Periodontitis is an inflammatory disease that causes your gums to separate from your teeth, wearing out not only your gums, but also the bones that keep your teeth in place. Many people suffer from periodontitis without knowing it because it progresses very slowly, without pain or other symptoms for a long time. When symptoms begin to appear, such as severe bleeding of the gums during brushing, swelling of the gums or loose teeth, then periodontitis has progressed quite a bit and needs immediate treatment. This is why regular visits to the dentist are necessary in order to keep a check on our teeth and gums so that periodontitis can be detected in the early stages and treated more effectively.

Yes, it can. Initially with deep teeth cleaning and if necessary, using surgery to treat the lesions created by the disease. Proper treatment stops the progression of the disease, but unfortunately in most cases the loss of bone and the receding of gums is not reversible.

A dental implant is a type of titanium screw which replaces the root part of the missing tooth. It is placed on the jaw bone providing a sturdy and safe base for your crown (artificial tooth) which will replace your natural tooth or teeth in the best possible way. The implant is placed mechanically inside the jaw bone and over time will fuse with your natural bone.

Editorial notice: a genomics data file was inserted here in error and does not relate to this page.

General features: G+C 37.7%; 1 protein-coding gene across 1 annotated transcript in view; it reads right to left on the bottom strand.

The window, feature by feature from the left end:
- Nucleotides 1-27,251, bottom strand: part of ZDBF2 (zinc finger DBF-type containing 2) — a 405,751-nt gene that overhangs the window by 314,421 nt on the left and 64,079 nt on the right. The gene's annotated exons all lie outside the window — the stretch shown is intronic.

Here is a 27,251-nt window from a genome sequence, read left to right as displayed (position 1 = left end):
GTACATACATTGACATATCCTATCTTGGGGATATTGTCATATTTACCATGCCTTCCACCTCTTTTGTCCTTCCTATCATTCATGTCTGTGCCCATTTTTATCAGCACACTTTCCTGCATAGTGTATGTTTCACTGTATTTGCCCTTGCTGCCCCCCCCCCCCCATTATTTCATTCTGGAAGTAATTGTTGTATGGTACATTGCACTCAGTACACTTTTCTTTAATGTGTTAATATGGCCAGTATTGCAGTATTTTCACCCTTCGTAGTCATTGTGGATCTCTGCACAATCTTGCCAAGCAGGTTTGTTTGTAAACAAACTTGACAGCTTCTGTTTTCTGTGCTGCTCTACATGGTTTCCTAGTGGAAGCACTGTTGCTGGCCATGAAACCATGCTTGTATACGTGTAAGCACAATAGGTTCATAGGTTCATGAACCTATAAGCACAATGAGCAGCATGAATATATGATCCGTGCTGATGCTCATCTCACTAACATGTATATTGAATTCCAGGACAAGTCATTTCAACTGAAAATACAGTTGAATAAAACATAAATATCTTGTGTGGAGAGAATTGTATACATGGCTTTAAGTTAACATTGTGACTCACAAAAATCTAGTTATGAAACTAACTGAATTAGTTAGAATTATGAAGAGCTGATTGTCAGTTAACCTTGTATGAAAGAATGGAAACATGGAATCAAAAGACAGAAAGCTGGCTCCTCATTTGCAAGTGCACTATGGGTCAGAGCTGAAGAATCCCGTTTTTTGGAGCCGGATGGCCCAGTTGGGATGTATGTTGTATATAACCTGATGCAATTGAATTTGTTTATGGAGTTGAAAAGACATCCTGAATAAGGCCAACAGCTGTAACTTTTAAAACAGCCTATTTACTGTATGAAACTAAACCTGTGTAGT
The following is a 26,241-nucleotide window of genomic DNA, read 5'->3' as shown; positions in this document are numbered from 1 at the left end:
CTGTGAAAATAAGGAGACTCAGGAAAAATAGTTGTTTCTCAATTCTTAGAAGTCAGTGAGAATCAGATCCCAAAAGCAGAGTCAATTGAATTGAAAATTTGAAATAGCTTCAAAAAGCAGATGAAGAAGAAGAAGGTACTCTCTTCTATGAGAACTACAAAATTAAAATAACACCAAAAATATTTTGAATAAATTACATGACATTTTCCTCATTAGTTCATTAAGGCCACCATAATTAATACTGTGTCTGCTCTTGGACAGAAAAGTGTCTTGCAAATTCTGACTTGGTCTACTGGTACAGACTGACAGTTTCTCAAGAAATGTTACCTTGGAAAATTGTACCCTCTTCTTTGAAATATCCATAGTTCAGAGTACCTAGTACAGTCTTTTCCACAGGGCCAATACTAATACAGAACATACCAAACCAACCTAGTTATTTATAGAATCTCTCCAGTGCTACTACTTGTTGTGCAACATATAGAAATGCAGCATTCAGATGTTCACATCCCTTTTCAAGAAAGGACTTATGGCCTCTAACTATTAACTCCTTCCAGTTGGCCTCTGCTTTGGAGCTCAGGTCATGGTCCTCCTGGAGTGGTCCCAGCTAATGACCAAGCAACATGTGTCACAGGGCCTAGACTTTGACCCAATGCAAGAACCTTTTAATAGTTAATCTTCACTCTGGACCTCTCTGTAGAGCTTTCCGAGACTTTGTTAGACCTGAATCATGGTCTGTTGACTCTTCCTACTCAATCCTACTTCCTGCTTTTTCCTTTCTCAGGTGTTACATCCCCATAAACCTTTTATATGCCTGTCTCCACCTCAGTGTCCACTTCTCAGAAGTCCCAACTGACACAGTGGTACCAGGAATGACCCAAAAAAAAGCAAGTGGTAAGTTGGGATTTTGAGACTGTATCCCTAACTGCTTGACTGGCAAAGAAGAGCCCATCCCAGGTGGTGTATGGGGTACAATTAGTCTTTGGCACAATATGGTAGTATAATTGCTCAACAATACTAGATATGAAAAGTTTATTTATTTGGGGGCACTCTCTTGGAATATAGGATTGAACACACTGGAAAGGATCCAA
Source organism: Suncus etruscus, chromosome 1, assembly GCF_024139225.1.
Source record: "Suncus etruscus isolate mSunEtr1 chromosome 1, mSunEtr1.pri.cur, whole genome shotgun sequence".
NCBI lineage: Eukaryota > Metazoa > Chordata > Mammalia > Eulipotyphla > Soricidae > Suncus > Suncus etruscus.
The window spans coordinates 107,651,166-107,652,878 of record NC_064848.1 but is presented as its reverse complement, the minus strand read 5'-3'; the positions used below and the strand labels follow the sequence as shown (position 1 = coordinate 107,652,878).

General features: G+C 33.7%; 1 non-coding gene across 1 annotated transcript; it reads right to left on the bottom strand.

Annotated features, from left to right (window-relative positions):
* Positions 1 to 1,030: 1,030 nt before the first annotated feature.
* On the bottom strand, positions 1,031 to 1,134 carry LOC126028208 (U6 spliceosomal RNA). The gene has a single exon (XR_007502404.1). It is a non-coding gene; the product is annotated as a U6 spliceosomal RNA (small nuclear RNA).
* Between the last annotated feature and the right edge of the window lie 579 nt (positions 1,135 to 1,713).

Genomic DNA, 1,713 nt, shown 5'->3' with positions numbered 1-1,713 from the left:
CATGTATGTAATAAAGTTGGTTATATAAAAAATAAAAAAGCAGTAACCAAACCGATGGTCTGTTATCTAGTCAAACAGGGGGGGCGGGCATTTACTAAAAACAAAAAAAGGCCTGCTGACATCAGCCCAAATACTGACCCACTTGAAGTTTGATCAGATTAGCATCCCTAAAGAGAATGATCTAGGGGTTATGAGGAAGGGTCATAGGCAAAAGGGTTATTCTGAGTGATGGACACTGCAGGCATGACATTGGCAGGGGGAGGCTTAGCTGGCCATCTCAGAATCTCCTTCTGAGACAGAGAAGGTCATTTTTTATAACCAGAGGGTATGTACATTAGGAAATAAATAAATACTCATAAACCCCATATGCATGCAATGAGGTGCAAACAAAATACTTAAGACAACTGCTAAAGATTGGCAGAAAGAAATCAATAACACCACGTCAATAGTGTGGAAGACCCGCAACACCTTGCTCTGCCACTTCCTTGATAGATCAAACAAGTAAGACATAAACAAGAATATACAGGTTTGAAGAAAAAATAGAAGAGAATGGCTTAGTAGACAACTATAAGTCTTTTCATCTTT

In most cases anyone can be a candidate for a dental implant provided that the following conditions are met: good general health, no serious medical conditions and a commitment to good oral hygiene. Patients should also have enough jaw bone structure to hold the implant and this can be ascertained by X-ray. However, even if there isn’t enough bone in the jaw, there are now a plethora of solutions for shaping and improving the area to be implanted.

The whole procedure is quite painless and problem free and is performed under local anesthesia. For a week after surgery, you may need to take antibiotics. Any discomfort or pain can be effectively treated with painkillers.

Implants have a minimum lifespan of 10 years, provided that placement is successful, the patient maintains a high level of dental hygiene and is committed to regular (annual) check-ups. Implants are made of titanium, which is a very durable and hard metal. They rarely break and do not decay. However, the bone and gums surrounding the implants may experience inflammation. In order to prevent this occurring, effective daily oral hygiene is necessary.